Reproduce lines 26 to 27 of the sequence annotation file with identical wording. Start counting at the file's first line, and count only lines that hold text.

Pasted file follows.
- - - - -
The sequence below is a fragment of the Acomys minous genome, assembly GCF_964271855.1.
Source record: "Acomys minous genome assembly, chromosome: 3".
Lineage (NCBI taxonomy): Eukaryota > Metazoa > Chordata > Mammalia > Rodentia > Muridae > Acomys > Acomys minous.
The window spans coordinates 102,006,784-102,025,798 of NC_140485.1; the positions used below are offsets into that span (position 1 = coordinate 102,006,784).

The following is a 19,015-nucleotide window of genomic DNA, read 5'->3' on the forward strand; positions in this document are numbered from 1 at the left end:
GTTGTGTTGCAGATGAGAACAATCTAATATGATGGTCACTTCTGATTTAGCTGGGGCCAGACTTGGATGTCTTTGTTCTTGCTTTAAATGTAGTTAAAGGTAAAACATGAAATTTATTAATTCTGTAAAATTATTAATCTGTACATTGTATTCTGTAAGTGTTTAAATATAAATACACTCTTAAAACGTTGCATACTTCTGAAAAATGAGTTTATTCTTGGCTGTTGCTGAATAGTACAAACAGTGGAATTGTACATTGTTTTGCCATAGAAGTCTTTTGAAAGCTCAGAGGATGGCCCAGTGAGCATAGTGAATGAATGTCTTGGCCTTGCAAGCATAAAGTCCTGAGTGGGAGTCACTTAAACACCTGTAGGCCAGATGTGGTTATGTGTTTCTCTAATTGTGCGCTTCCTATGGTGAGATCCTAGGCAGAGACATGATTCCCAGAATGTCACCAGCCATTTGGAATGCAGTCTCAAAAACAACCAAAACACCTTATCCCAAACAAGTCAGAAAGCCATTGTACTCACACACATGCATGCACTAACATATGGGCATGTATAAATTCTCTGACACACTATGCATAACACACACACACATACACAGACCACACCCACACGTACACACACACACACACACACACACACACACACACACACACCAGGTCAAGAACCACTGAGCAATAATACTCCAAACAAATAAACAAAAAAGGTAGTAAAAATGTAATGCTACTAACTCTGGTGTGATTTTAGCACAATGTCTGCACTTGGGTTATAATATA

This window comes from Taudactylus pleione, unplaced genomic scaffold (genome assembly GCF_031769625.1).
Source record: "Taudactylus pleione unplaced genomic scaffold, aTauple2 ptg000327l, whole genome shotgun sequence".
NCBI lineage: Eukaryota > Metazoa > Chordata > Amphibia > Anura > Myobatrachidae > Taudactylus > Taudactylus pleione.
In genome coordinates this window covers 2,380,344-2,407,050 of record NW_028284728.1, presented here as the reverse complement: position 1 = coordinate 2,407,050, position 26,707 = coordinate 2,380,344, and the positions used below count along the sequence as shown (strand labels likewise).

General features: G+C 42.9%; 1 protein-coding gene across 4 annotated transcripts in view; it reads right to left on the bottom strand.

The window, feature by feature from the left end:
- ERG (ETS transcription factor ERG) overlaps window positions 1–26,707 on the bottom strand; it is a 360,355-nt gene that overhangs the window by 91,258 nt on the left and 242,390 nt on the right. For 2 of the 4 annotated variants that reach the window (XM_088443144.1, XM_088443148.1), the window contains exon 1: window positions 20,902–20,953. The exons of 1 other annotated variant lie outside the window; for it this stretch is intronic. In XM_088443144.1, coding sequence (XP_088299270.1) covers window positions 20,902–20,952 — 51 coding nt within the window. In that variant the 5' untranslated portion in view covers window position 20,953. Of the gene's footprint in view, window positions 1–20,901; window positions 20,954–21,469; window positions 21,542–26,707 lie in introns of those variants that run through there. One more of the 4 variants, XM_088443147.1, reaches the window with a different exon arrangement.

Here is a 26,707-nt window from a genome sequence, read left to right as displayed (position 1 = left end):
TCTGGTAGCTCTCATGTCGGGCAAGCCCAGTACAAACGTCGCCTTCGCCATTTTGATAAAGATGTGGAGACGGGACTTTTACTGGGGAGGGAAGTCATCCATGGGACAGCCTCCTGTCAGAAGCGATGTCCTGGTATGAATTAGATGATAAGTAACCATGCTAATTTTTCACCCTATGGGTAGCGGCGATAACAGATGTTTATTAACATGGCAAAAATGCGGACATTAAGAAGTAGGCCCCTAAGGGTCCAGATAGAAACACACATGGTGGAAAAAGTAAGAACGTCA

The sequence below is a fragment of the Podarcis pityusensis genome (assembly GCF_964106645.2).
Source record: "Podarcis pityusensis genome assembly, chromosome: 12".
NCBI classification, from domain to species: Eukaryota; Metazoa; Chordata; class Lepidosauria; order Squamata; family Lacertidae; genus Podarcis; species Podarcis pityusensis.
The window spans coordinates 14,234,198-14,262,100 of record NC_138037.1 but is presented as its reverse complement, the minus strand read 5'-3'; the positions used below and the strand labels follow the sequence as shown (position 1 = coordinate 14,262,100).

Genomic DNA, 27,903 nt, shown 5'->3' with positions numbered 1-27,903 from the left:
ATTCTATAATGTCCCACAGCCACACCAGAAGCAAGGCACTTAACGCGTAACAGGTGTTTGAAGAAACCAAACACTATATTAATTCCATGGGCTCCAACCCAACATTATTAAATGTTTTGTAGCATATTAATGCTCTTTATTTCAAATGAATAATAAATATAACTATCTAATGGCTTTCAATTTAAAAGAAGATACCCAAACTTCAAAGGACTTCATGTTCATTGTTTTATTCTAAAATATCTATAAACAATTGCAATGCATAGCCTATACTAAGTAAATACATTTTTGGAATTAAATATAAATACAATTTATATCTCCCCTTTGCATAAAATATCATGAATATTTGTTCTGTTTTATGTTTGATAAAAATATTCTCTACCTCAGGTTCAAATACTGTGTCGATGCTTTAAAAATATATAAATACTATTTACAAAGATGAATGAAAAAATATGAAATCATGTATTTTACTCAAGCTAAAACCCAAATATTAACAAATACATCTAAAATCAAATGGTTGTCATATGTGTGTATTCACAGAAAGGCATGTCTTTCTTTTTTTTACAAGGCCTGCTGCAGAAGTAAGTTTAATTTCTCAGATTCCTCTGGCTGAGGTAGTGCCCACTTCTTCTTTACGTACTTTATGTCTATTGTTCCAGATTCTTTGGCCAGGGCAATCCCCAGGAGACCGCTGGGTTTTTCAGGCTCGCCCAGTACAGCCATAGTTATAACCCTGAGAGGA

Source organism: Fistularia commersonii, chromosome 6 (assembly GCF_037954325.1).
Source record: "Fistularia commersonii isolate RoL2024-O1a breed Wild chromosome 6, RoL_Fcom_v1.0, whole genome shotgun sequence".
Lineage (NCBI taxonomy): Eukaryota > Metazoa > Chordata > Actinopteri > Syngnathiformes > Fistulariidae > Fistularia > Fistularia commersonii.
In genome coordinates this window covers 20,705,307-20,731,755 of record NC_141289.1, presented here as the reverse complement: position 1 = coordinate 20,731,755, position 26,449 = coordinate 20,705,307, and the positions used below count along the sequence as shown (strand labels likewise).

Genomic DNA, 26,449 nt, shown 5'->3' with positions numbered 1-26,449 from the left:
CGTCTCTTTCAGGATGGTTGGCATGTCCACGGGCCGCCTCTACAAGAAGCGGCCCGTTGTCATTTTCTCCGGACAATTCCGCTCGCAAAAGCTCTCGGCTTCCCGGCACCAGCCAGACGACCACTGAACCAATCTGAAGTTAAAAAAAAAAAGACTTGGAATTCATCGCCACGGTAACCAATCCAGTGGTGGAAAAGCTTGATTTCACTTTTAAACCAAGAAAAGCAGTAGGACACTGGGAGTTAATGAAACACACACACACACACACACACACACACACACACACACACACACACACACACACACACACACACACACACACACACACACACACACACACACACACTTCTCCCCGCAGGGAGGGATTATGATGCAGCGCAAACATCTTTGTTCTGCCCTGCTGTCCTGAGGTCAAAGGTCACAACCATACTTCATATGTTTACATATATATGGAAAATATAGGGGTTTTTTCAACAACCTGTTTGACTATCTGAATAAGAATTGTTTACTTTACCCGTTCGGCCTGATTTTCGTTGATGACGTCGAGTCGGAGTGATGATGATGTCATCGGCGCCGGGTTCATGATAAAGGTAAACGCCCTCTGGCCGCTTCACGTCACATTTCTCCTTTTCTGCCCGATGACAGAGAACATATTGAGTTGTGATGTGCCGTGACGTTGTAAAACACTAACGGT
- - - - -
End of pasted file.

Genomic DNA, 26,449 nt, shown 5'->3' with positions numbered 1-26,449 from the left:
CGTCTCTTTCAGGATGGTTGGCATGTCCACGGGCCGCCTCTACAAGAAGCGGCCCGTTGTCATTTTCTCCGGACAATTCCGCTCGCAAAAGCTCTCGGCTTCCCGGCACCAGCCAGACGACCACTGAACCAATCTGAAGTTAAAAAAAAAAAGACTTGGAATTCATCGCCACGGTAACCAATCCAGTGGTGGAAAAGCTTGATTTCACTTTTAAACCAAGAAAAGCAGTAGGACACTGGGAGTTAATGAAACACACACACACACACACACACACACACACACACACACACACACACACACACACACACACACACACACACACACACACACACACACACACACACACTTCTCCCCGCAGGGAGGGATTATGATGCAGCGCAAACATCTTTGTTCTGCCCTGCTGTCCTGAGGTCAAAGGTCACAACCATACTTCATATGTTTACATATATATGGAAAATATAGGGGTTTTTTCAACAACCTGTTTGACTATCTGAATAAGAATTGTTTACTTTACCCGTTCGGCCTGATTTTCGTTGATGACGTCGAGTCGGAGTGATGATGATGTCATCGGCGCCGGGTTCATGATAAAGGTAAACGCCCTCTGGCCGCTTCACGTCACATTTCTCCTTTTCTGCCCGATGACAGAGAACATATTGAGTTGTGATGTGCCGTGACGTTGTAAAACACTAACGGT